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High school football: No off days for Hayes in the trenches with Hornets

By Mike London
mike.london@salisburypost.com

SALISBURY —  Game No. 10 is Friday. In spite of COVID, the Salisbury Hornets (7-2) have played almost a normal-length football season.

It was 35 degrees with cruel wind on April 1 when the Hornets lambasted Ledford, but it’s Margaritaville, a sweaty 84 degrees, as focused Hornets intensely prepared on Wednesday for the gathering storm. Next is the regional final, a road rematch with North Davidson, a rival the Hornets love to hate.

North Davidson (8-1) jumped on the Hornets hard and then held on 21-14 when the behemoths clashed on March 19 at Ludwig Stadium.

It’s a fact that Salisbury was on the attack on both sides of the ball the last 2.5 quarters, but all that really mattered was the bottom line.

“One more chance to beat them,” said Salisbury senior defensive end Kevin Hayes. “Last chance.”

“We’re 0-for-4 against North Davidson,” added SHS head coach Brian Hinson, inspired by the young baseball season. “Maybe we can go 1-for-5. That’s batting .200.”

Some of the Hornets are household names. We may get to watch outside linebacker Jalon Walker on Sundays someday. His recruiting saga capped by a Georgia commitment made national news. Quarterback Vance Honeycutt has size and speed and a baseball future that is unlimited. Interior defensive lineman Zae Clay made himself a legend with three state championship game sacks vs. Shelby in 2019. Central Carolina Conference linebackers may someday tell their grandchildren about how they were run over by Salisbury back JyMikaah Wells, a one-man buffalo stampede.

But it takes a ton of guys doing their jobs to get to this point. Hayes is one of the foot soldiers performing the dirty work in the trenches. He’s fierce, but not famous. He may only hear his name called out on the PA three or four times on an average night, but North Davidson knows who No. 99 is, just as Burns and Maiden now know. Wearing that 99 jersey, he’s the last name on the Hornets’ roster, but he’s one of the first  you have to account for if you’re game-planning for Salisbury.

“When you’ve got a 260-pound defensive end, it can make a team second-guess if they really want to run it to his side,” Hinson said.

Hayes is a formidable obstacle. He began this season at 260 pounds, although he’s melted down to a hard 249 over the last 10 weeks. Even at that, he’s still an unusually large and aggressive  high school defensive end. His size and strength make it tough to run at him, but he’s also nimble enough as a quarterback-chaser to be a factor in the pass rush. He can get at the quarterback in a lot of ways, including a brutal bull-rush where he’ll drive a back-pedaling blocker 10 yards into the QB.

“Kevin is one of the reasons we switched from a three-man front to a four-man,” Salisbury defensive line coach Wesley Jackson said. “He’s an impact guy and one of our most improved guys. Last season, his effort level was up and down. But as a senior, he’s found more consistency. He’s become more of a leader. He’s become a guy we know is going to bring 100-percent effort to every practice and every game.”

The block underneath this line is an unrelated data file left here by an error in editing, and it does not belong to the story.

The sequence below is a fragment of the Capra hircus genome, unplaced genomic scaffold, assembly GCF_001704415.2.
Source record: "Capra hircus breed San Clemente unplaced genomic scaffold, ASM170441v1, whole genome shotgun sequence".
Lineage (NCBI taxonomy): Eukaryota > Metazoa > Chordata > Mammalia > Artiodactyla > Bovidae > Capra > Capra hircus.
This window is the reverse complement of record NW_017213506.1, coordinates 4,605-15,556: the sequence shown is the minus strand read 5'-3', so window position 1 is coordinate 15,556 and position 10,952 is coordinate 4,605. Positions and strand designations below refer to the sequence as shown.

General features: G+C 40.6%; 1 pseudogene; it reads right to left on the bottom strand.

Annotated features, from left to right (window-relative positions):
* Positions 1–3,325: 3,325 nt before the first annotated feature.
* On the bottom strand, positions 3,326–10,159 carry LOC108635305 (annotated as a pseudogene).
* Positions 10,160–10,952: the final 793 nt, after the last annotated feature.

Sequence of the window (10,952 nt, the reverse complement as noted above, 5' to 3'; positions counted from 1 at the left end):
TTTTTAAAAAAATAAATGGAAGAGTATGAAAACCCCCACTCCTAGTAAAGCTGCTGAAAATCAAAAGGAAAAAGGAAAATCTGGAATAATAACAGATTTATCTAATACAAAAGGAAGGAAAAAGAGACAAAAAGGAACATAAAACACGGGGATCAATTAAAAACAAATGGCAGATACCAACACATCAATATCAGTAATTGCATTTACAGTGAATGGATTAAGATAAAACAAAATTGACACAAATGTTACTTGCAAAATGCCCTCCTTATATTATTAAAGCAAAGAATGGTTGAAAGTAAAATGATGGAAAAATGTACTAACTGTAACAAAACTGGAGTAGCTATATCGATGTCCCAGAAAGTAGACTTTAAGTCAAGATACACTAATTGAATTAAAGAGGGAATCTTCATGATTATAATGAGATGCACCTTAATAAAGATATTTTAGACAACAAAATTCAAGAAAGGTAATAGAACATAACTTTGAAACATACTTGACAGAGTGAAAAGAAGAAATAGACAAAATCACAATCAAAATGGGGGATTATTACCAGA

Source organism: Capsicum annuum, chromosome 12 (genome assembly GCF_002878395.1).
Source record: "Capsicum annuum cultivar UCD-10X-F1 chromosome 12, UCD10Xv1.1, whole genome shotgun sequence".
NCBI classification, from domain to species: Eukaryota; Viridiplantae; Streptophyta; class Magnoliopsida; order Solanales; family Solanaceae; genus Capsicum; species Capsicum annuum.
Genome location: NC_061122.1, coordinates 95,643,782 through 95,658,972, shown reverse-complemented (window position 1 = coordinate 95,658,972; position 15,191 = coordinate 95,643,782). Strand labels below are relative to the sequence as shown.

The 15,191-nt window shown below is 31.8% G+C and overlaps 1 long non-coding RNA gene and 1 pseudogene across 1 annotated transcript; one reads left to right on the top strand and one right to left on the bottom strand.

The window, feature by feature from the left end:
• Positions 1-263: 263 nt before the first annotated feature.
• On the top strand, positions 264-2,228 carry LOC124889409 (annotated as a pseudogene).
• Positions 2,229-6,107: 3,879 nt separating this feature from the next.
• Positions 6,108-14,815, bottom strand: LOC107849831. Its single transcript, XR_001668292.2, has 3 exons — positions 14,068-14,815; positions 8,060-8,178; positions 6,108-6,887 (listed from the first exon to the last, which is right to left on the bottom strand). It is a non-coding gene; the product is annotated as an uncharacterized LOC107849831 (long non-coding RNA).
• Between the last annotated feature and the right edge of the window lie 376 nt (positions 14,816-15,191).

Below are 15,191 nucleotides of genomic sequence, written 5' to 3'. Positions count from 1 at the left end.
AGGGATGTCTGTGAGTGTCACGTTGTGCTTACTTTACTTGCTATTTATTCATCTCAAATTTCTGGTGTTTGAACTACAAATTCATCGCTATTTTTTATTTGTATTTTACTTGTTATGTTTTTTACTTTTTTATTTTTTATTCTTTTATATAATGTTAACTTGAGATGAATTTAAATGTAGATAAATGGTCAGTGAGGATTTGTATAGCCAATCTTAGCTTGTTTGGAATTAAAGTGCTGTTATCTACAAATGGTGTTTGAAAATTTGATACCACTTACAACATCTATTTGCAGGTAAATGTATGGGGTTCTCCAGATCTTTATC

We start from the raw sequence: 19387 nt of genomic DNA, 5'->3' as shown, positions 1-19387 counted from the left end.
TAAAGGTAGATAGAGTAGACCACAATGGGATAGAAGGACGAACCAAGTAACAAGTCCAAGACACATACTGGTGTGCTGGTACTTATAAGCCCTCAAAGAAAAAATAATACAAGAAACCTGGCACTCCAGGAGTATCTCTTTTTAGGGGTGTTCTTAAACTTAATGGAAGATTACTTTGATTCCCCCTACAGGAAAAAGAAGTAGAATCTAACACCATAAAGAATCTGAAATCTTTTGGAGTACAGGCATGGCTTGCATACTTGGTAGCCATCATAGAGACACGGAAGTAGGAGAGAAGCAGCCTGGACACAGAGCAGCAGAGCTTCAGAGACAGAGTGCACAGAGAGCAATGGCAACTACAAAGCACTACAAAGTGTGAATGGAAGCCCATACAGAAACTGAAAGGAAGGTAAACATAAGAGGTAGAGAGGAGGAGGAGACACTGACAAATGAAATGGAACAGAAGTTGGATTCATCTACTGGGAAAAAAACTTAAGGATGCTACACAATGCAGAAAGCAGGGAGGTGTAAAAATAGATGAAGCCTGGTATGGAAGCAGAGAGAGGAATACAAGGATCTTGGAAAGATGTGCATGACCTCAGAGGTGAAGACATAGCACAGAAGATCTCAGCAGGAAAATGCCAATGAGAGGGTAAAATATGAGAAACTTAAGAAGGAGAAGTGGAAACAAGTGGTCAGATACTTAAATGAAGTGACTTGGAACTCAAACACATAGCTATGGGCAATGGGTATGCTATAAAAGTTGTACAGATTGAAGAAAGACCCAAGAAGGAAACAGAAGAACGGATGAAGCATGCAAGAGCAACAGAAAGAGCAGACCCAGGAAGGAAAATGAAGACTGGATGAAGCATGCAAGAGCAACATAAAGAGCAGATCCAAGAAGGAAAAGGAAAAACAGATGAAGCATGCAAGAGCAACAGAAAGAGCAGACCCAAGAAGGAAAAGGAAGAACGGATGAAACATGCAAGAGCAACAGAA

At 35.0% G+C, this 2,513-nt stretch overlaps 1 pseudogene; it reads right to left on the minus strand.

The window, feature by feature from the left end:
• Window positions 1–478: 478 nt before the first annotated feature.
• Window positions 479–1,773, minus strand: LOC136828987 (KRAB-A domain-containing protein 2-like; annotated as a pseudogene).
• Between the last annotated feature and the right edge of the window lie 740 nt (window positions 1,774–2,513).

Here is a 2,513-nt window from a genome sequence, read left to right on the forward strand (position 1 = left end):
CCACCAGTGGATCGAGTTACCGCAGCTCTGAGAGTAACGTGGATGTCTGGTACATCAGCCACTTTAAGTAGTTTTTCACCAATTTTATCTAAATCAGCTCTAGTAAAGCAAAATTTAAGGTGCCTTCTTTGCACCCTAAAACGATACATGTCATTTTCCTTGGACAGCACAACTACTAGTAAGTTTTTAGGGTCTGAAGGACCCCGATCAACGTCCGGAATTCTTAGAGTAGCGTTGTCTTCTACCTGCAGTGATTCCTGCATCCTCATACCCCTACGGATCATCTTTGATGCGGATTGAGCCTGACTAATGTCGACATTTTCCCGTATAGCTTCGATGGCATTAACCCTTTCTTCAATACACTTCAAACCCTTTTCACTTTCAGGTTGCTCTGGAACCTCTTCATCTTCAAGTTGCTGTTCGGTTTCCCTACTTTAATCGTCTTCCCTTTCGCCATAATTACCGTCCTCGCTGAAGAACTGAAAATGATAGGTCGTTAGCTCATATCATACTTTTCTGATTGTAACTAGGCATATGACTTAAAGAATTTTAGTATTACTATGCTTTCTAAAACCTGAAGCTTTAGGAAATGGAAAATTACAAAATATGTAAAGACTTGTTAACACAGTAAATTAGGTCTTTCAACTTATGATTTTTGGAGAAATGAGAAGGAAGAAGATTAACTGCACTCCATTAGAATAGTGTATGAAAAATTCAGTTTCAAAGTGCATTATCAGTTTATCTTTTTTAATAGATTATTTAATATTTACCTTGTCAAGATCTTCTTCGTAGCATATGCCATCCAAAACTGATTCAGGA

Jackson is a Salisbury firefighter with a passion for football. He said his boss, fire marshal Terry Smith, works with him as far as scheduling and gives him an opportunity to assist the Hornets.

“Sometimes I go in early to start my shift and sometimes I stay late,” Jackson said.

Hayes credits Jackson with many of the strides he’s made this year.

“As much the mental side of things as physically,” Hayes said. “I didn’t have a very good attitude last year. But we’ve got a lot of  young guys out there this year, and I knew that as a senior I needed to be a better role model.”

Hayes said he started turning things around personally during the darkest COVID days.

“I made COVID a positive,” Hayes said. “COVID gave me more time and I used that time to work on the things I needed to work on.”

Burns drove the ball 90 yards in the second quarter against the Hornets last Friday, a textbook, nine-minute drive from the Burns 9 that reached the Salisbury 1. Burns’ third-and-goal play from the 4 ran right into Hayes. He made the stop and forced a field goal attempt that failed. Ninety yards — no points.

“Wildcat snap on third down and the back came right to me,” Hayes said. “The man blocking me went down and there was no way I could miss.”

Besides his normal tackles and holding his ground to allow linebackers to make tackles, Hayes had a third-down QB pressure on a rollout that forced Burns to punt.

All in a night’s work. Just doing his job, he said.

But those were key plays he may not have made last year when he was more hit-and-miss.

“He had a lot of different stuff going on last year,” Jackson said. “Last year, I had to spend a lot of practice time fussing at him. This year, it’s been all about football, and that means we can spend our time working on his technique. He’s using that improved technique to make plays.”

No more ups and downs. Just ups for Hayes now.

“He’s a great example of what an improved mental approach can do for a player,” Hinson said. “He’s been better in practice, better in the weight room, better in games. There have been nights he’s been the glue that held everything together for us.”

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A Salisbury-North Davidson preview will be published online today.

 

 

 

 

 

 

 

 

 

 

 

 

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